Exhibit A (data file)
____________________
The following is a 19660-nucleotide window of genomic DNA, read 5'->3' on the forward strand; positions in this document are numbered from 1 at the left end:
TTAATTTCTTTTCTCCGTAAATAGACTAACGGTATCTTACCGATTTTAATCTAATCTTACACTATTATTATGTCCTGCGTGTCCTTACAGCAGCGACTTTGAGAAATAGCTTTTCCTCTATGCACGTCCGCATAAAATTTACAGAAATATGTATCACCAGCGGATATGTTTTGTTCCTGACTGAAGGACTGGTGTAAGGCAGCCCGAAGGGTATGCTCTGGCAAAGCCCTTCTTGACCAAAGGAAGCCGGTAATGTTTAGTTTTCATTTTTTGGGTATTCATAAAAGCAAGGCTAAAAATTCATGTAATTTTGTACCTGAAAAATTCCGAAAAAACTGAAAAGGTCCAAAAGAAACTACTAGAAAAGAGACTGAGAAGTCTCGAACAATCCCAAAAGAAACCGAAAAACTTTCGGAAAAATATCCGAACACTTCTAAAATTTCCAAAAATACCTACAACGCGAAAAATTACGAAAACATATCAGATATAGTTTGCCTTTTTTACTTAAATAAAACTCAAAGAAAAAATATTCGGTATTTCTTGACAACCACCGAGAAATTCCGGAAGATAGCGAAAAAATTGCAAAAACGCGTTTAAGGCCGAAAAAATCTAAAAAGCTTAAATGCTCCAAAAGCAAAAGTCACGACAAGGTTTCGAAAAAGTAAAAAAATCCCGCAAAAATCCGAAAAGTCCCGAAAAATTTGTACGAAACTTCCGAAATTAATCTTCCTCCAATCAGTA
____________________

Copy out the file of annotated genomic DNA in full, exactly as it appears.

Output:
The following is a 19660-nucleotide window of genomic DNA, read 5'->3' on the forward strand; positions in this document are numbered from 1 at the left end:
TTAATTTCTTTTCTCCGTAAATAGACTAACGGTATCTTACCGATTTTAATCTAATCTTACACTATTATTATGTCCTGCGTGTCCTTACAGCAGCGACTTTGAGAAATAGCTTTTCCTCTATGCACGTCCGCATAAAATTTACAGAAATATGTATCACCAGCGGATATGTTTTGTTCCTGACTGAAGGACTGGTGTAAGGCAGCCCGAAGGGTATGCTCTGGCAAAGCCCTTCTTGACCAAAGGAAGCCGGTAATGTTTAGTTTTCATTTTTTGGGTATTCATAAAAGCAAGGCTAAAAATTCATGTAATTTTGTACCTGAAAAATTCCGAAAAAACTGAAAAGGTCCAAAAGAAACTACTAGAAAAGAGACTGAGAAGTCTCGAACAATCCCAAAAGAAACCGAAAAACTTTCGGAAAAATATCCGAACACTTCTAAAATTTCCAAAAATACCTACAACGCGAAAAATTACGAAAACATATCAGATATAGTTTGCCTTTTTTACTTAAATAAAACTCAAAGAAAAAATATTCGGTATTTCTTGACAACCACCGAGAAATTCCGGAAGATAGCGAAAAAATTGCAAAAACGCGTTTAAGGCCGAAAAAATCTAAAAAGCTTAAATGCTCCAAAAGCAAAAGTCACGACAAGGTTTCGAAAAAGTAAAAAAATCCCGCAAAAATCCGAAAAGTCCCGAAAAATTTGTACGAAACTTCCGAAATTAATCTTCCTCCAATCAGTA